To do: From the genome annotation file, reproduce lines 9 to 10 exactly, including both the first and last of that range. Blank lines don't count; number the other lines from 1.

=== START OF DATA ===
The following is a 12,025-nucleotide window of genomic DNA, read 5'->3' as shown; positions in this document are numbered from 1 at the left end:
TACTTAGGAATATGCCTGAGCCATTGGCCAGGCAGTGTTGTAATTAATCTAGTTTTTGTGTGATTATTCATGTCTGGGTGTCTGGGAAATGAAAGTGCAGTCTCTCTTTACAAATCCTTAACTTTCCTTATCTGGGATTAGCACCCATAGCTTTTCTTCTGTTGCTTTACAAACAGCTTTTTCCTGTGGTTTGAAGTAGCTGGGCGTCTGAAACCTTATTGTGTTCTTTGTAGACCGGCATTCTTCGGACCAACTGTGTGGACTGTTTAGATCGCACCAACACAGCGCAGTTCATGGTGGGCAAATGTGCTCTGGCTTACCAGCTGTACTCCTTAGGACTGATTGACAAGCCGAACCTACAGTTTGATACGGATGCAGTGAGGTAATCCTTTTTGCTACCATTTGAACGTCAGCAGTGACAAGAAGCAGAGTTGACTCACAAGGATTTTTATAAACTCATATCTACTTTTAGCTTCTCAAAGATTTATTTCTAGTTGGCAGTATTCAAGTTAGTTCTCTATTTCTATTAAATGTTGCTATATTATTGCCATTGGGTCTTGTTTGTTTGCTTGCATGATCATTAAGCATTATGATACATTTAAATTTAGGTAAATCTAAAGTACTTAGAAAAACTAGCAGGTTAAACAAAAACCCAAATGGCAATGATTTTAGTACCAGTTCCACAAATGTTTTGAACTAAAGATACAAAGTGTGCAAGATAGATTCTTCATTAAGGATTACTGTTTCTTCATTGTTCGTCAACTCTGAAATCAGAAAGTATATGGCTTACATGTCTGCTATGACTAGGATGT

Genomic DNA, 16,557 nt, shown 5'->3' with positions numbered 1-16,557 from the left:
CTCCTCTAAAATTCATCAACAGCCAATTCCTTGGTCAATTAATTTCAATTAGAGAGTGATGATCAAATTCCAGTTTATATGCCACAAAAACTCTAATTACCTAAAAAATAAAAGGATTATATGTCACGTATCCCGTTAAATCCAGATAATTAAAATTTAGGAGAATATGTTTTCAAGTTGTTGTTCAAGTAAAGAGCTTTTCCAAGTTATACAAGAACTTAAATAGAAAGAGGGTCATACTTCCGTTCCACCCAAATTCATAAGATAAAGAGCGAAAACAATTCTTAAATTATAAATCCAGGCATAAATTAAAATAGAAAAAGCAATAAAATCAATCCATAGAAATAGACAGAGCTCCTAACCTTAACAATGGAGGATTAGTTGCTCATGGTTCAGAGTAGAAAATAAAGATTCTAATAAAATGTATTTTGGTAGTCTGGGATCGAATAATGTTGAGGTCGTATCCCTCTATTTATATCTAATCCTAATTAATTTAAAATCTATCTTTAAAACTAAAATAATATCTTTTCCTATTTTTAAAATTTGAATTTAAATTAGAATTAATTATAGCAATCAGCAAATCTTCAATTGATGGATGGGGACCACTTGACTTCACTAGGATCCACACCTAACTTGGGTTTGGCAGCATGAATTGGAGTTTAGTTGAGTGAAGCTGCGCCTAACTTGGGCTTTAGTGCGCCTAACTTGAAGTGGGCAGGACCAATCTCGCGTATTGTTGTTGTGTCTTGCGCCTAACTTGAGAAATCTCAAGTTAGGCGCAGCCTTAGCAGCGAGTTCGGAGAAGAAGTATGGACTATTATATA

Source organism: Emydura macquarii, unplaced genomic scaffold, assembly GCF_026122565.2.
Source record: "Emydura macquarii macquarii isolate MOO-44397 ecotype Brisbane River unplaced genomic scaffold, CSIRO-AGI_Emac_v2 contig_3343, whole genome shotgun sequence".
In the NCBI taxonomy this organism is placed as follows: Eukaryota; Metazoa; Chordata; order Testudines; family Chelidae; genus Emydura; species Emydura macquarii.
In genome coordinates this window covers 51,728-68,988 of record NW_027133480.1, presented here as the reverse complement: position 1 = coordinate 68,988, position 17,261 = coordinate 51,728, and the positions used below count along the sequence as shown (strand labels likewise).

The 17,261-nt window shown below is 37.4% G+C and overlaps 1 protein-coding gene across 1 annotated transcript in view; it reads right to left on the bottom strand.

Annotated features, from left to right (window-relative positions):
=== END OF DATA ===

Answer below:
The 17,261-nt window shown below is 37.4% G+C and overlaps 1 protein-coding gene across 1 annotated transcript in view; it reads right to left on the bottom strand.

Annotated features, from left to right (window-relative positions):